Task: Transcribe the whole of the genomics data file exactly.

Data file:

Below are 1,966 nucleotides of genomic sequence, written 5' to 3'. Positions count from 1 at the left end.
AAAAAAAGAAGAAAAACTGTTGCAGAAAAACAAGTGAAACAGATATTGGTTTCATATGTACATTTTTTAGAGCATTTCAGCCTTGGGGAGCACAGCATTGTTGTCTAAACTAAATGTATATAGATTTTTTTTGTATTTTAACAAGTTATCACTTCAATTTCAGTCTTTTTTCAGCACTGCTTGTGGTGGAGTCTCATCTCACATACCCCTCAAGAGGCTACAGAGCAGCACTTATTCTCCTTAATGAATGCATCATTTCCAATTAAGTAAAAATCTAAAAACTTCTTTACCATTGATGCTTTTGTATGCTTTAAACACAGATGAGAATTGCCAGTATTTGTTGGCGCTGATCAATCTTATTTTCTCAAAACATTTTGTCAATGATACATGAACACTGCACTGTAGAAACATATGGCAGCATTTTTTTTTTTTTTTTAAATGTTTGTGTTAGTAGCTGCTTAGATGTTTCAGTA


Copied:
Below are 1,966 nucleotides of genomic sequence, written 5' to 3'. Positions count from 1 at the left end.
AAAAAAAGAAGAAAAACTGTTGCAGAAAAACAAGTGAAACAGATATTGGTTTCATATGTACATTTTTTAGAGCATTTCAGCCTTGGGGAGCACAGCATTGTTGTCTAAACTAAATGTATATAGATTTTTTTTGTATTTTAACAAGTTATCACTTCAATTTCAGTCTTTTTTCAGCACTGCTTGTGGTGGAGTCTCATCTCACATACCCCTCAAGAGGCTACAGAGCAGCACTTATTCTCCTTAATGAATGCATCATTTCCAATTAAGTAAAAATCTAAAAACTTCTTTACCATTGATGCTTTTGTATGCTTTAAACACAGATGAGAATTGCCAGTATTTGTTGGCGCTGATCAATCTTATTTTCTCAAAACATTTTGTCAATGATACATGAACACTGCACTGTAGAAACATATGGCAGCATTTTTTTTTTTTTTTTAAATGTTTGTGTTAGTAGCTGCTTAGATGTTTCAGTA